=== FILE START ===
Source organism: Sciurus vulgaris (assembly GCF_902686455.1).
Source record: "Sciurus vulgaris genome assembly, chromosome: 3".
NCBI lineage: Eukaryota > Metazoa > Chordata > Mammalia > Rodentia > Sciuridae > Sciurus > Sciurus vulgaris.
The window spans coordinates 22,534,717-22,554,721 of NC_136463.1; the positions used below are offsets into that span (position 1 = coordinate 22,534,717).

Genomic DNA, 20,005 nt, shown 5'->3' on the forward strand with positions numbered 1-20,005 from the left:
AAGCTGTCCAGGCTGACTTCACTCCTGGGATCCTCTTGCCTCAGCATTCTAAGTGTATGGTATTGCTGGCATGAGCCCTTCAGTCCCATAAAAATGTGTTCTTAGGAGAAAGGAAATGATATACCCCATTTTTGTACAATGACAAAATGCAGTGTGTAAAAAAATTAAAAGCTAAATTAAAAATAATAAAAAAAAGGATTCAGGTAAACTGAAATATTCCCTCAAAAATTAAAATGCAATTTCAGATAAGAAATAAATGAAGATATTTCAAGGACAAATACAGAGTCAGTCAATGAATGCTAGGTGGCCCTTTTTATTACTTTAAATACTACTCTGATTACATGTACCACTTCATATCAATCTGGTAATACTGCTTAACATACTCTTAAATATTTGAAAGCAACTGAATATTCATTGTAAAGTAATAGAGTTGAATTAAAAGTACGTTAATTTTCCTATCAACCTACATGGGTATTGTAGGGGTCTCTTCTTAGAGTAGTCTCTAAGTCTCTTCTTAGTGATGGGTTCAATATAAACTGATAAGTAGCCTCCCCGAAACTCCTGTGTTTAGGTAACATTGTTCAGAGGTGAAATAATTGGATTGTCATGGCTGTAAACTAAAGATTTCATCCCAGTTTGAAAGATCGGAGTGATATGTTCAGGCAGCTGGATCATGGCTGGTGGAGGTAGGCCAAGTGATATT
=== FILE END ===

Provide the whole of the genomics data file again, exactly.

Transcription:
Source organism: Sciurus vulgaris (assembly GCF_902686455.1).
Source record: "Sciurus vulgaris genome assembly, chromosome: 3".
NCBI lineage: Eukaryota > Metazoa > Chordata > Mammalia > Rodentia > Sciuridae > Sciurus > Sciurus vulgaris.
The window spans coordinates 22,534,717-22,554,721 of NC_136463.1; the positions used below are offsets into that span (position 1 = coordinate 22,534,717).

Genomic DNA, 20,005 nt, shown 5'->3' on the forward strand with positions numbered 1-20,005 from the left:
AAGCTGTCCAGGCTGACTTCACTCCTGGGATCCTCTTGCCTCAGCATTCTAAGTGTATGGTATTGCTGGCATGAGCCCTTCAGTCCCATAAAAATGTGTTCTTAGGAGAAAGGAAATGATATACCCCATTTTTGTACAATGACAAAATGCAGTGTGTAAAAAAATTAAAAGCTAAATTAAAAATAATAAAAAAAAGGATTCAGGTAAACTGAAATATTCCCTCAAAAATTAAAATGCAATTTCAGATAAGAAATAAATGAAGATATTTCAAGGACAAATACAGAGTCAGTCAATGAATGCTAGGTGGCCCTTTTTATTACTTTAAATACTACTCTGATTACATGTACCACTTCATATCAATCTGGTAATACTGCTTAACATACTCTTAAATATTTGAAAGCAACTGAATATTCATTGTAAAGTAATAGAGTTGAATTAAAAGTACGTTAATTTTCCTATCAACCTACATGGGTATTGTAGGGGTCTCTTCTTAGAGTAGTCTCTAAGTCTCTTCTTAGTGATGGGTTCAATATAAACTGATAAGTAGCCTCCCCGAAACTCCTGTGTTTAGGTAACATTGTTCAGAGGTGAAATAATTGGATTGTCATGGCTGTAAACTAAAGATTTCATCCCAGTTTGAAAGATCGGAGTGATATGTTCAGGCAGCTGGATCATGGCTGGTGGAGGTAGGCCAAGTGATATT